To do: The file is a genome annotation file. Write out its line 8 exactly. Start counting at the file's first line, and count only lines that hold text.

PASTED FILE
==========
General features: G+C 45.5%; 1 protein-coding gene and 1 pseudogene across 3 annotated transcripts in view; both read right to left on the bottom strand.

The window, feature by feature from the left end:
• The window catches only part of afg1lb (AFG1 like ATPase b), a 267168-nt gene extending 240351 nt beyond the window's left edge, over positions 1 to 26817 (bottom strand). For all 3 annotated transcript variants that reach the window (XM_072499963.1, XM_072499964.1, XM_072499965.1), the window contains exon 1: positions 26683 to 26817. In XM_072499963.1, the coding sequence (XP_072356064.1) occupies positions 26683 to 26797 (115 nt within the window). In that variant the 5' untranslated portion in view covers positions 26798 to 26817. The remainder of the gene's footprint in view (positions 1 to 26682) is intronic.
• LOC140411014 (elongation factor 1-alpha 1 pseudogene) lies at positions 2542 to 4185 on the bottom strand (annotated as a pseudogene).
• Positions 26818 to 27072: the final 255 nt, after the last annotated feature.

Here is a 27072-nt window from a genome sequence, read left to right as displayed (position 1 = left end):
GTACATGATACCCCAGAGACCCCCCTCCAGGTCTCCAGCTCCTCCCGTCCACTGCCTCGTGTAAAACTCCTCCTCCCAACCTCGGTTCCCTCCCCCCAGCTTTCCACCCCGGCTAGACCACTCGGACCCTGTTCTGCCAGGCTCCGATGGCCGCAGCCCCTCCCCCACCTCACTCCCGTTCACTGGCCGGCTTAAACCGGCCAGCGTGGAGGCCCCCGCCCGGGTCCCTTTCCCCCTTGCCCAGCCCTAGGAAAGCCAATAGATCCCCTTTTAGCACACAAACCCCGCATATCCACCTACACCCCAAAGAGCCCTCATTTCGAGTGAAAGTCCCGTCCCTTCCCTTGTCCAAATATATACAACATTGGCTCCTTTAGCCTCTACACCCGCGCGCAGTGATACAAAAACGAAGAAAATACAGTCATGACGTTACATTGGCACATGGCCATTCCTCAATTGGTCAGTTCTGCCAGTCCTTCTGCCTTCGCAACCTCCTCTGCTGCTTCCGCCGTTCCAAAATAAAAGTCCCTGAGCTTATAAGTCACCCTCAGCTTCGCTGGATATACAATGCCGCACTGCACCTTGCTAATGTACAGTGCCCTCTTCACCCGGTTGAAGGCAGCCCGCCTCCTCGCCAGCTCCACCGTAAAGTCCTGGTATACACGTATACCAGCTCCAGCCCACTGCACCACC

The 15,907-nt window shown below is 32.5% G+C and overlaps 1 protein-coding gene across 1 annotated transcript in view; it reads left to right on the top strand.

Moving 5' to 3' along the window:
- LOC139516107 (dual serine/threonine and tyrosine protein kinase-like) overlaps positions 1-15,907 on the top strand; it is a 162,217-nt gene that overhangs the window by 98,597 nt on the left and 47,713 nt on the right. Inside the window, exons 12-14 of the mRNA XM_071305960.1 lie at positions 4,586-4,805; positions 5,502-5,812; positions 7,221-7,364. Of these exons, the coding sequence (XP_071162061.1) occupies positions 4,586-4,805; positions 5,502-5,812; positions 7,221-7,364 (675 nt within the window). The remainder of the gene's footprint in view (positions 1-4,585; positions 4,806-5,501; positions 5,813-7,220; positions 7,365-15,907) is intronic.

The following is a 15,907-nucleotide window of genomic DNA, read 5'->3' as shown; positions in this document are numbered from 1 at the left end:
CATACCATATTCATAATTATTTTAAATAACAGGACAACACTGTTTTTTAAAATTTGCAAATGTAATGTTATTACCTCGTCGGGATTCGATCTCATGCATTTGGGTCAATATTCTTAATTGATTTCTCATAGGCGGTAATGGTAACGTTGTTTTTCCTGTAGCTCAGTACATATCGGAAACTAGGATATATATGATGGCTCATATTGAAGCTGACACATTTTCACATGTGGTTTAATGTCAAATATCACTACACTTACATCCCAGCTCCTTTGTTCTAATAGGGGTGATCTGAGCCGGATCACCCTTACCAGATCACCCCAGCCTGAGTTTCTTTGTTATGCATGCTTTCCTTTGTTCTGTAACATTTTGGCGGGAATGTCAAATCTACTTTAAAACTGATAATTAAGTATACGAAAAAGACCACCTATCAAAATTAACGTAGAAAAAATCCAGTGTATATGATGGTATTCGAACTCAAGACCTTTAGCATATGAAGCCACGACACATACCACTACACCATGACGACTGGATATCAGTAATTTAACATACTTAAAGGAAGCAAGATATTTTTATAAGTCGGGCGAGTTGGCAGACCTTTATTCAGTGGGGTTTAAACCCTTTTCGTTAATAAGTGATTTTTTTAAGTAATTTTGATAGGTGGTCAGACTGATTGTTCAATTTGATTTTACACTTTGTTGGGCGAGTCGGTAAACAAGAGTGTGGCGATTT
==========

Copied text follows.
The 15,907-nt window shown below is 32.5% G+C and overlaps 1 protein-coding gene across 1 annotated transcript in view; it reads left to right on the top strand.